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Re: [Q]: Mutable variant types in Caml Light 0.7
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Date: -- (:)
From:
Subject: Re: [Q]: Mutable variant types in Caml Light 0.7

> Why I would like it? Well, although I generally like strictness, 
> sometimes lazy lists are useful. So I decided to make some lazy list
> routines. I used the following type:
> 
> type 't lazylist =
>           EndLL 
>         | Element of 't llcont
>         | Unconstructed of (unit -> 't lazylist)
> and 't llcont = { value : 't ; mutable next : 't lazylist}
> ;;
> 
> The trouble is that takes 5 words per evaluated element, whereas 
> with Christian's suggestion it could be done in 3 words like 
> normal lists, as well as avoiding the ugliness in the above type
> definition. Neither are huge things for me, but since it has already been
> suggested, I second it.
> 
> ( Incidentally, is there a nicer basic structure for lazy lists? )

If you need lazy construction of lists that are consumed once unfrozen
you may use streams (in Caml Light only).

I do not discuss about efficiency of the representation of values,
since this issue is higly compiler dependent.
I just present my best way to implement lazyness in (core) Caml.

If you really want to use lazyness you probably need to start by
defining the type of frozen objects:

type 'a frozen =
  Freeze of (unit -> 'a)
| Val of 'a;;

Then you have to declare you're lazy data structures involving 'a
frozen parts.

For lazy lists you must use two types: one for the union of empty and
non-empty lists, the other for the kind of cells you use for your lazy
lists (are your list ``lazy in the head'' and ``lazy in the tail'' or
only ``lazy in the tail'' ?). I assume you want lists lazy in the
tail:

type 'a llist =
  Nil
| Cons of 'a cell

and 'a cell = { hd : 'a ; mutable tl : 'a llist frozen}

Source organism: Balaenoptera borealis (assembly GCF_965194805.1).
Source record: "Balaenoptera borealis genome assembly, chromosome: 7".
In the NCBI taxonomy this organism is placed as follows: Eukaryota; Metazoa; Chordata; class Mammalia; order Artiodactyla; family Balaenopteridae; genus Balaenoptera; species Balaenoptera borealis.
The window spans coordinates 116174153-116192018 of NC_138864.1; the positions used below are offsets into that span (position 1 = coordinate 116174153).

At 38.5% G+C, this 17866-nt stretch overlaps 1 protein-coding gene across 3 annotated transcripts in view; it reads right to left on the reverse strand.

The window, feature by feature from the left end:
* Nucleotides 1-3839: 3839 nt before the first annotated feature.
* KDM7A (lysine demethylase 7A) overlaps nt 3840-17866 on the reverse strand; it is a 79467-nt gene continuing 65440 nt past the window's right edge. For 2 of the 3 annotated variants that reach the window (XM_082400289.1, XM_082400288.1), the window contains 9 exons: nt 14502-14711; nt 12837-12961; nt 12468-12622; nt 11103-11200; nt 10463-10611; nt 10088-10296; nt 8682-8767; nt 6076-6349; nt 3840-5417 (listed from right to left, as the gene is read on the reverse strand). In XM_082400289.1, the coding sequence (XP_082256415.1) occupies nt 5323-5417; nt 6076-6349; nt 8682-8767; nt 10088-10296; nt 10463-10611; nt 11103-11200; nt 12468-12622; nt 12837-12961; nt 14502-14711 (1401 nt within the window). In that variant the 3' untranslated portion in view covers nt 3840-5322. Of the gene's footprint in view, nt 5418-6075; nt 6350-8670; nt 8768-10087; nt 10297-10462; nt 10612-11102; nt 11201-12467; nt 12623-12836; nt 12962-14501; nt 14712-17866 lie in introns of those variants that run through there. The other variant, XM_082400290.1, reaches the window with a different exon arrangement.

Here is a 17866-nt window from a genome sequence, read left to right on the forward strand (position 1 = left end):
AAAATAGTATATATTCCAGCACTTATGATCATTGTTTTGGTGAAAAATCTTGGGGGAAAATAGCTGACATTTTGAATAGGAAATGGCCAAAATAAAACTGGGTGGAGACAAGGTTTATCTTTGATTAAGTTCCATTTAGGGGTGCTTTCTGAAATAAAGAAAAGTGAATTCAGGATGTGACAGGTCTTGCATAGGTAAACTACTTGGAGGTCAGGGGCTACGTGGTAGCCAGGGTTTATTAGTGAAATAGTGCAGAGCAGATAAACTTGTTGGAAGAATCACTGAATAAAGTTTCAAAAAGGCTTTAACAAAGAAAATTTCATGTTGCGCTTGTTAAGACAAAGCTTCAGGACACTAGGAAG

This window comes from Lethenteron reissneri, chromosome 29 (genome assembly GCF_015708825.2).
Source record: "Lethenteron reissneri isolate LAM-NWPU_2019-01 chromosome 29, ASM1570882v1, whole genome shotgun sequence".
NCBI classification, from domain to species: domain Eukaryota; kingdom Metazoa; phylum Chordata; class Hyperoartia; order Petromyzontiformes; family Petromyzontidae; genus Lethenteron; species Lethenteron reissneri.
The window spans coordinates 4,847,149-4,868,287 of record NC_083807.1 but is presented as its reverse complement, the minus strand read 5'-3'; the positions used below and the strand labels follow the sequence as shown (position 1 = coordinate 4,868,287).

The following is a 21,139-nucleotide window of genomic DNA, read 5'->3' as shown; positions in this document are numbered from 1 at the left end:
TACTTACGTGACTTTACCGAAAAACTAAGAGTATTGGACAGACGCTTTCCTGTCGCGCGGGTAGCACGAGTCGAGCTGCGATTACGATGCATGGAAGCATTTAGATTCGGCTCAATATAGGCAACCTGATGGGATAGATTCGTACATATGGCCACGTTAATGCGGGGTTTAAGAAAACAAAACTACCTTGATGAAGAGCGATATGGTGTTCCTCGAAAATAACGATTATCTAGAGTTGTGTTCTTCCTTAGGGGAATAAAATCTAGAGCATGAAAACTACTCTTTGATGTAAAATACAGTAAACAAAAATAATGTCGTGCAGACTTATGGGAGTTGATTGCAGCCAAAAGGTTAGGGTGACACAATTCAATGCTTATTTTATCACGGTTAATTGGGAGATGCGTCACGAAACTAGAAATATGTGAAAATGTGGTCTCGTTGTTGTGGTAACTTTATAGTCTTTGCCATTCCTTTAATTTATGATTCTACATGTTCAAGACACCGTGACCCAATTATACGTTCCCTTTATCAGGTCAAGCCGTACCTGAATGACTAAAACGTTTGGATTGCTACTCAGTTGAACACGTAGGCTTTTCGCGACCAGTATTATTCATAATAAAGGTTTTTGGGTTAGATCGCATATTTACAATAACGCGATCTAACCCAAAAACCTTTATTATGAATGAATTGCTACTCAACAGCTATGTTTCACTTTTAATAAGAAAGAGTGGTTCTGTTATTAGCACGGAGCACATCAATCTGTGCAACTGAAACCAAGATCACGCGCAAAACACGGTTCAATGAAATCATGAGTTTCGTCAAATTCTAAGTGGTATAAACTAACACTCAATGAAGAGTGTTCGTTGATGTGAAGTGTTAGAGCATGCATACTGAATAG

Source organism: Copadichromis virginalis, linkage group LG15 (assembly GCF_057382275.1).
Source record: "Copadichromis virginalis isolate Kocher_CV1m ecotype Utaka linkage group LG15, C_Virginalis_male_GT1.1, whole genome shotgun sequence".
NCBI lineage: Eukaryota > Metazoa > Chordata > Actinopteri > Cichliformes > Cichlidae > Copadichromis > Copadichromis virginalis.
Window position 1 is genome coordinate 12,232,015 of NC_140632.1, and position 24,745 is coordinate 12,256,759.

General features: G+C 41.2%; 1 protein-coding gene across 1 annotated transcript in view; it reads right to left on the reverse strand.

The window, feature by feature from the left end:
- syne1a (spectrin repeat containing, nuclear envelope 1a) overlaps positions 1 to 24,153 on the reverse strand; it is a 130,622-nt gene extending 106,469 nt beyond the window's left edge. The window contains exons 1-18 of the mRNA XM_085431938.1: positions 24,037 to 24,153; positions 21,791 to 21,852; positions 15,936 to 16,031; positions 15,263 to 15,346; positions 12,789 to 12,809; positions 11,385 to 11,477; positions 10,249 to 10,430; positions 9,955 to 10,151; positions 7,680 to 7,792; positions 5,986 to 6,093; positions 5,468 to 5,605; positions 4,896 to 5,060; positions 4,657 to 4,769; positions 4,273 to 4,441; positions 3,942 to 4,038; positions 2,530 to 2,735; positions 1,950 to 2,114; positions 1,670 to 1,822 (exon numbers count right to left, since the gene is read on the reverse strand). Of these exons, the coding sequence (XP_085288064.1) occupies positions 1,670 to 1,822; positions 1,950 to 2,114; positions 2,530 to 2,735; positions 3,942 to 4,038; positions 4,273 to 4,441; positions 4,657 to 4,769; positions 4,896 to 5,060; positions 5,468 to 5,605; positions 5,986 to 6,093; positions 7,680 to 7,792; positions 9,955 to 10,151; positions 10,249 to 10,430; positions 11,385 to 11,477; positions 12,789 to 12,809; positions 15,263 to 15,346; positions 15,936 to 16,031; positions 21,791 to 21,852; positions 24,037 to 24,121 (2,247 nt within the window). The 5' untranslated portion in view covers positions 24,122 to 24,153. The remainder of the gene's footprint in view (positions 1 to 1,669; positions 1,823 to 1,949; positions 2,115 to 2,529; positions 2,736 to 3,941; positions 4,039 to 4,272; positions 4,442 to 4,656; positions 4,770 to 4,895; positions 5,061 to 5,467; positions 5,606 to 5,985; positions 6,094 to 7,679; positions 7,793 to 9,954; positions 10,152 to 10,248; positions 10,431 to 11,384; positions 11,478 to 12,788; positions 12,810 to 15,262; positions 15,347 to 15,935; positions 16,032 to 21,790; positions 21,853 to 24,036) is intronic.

;;

Now you can define functions and functionals that carefully implements
call by need or call by name (with call by name, computations are not
shared: a frozen value may be ``forced'' as many times as necessary;
in contrast, with call by need, the frozen value is physically replaced by the
result of its computation, which is thus shared. I assume you want
call by need):

let rec mapl f = function
  Nil -> Nil
| Cons {hd = x; tl = Val l} ->
   Cons {hd = f x; tl = Freeze (function () -> mapl f l)}
| Cons ({hd = x; tl = Freeze th} as cell) ->
   let thunk () =  
     let tail = th() in cell.tl <- Val tail; mapl f tail in
   Cons {hd = f x; tl = Freeze thunk};;

let rec do_llist f n = function
  Nil -> ()
| Cons {hd = x; tl = Val l} ->
   if n > 0 then begin
    f x;
    do_llist f (n - 1) l end
| Cons ({hd = x; tl = Freeze th} as cell) ->
   if n > 0 then begin
    f x;
    let tail = th () in
    cell.tl <- Val tail;
    do_llist f (n - 1) tail end;;

Potentially infinite data are now available:

let rec nat = Cons {hd = 0; tl = Freeze (fun () -> mapl succ nat)};;
nat : int llist = Cons {hd=0; tl=Freeze <fun>}
#do_llist print_int 5 nat;;
01234- : unit = ()

And call by need is properly implemented:

#nat;;
- : int llist =
 Cons
  {hd=0;
   tl=
    Val
     (Cons
       {hd=1;
        tl=
         Val
          (Cons
            {hd=2;
             tl=Val (Cons {hd=3; tl=Val (Cons {hd=4; tl=Freeze <fun>})})})})}

Pierre Weis
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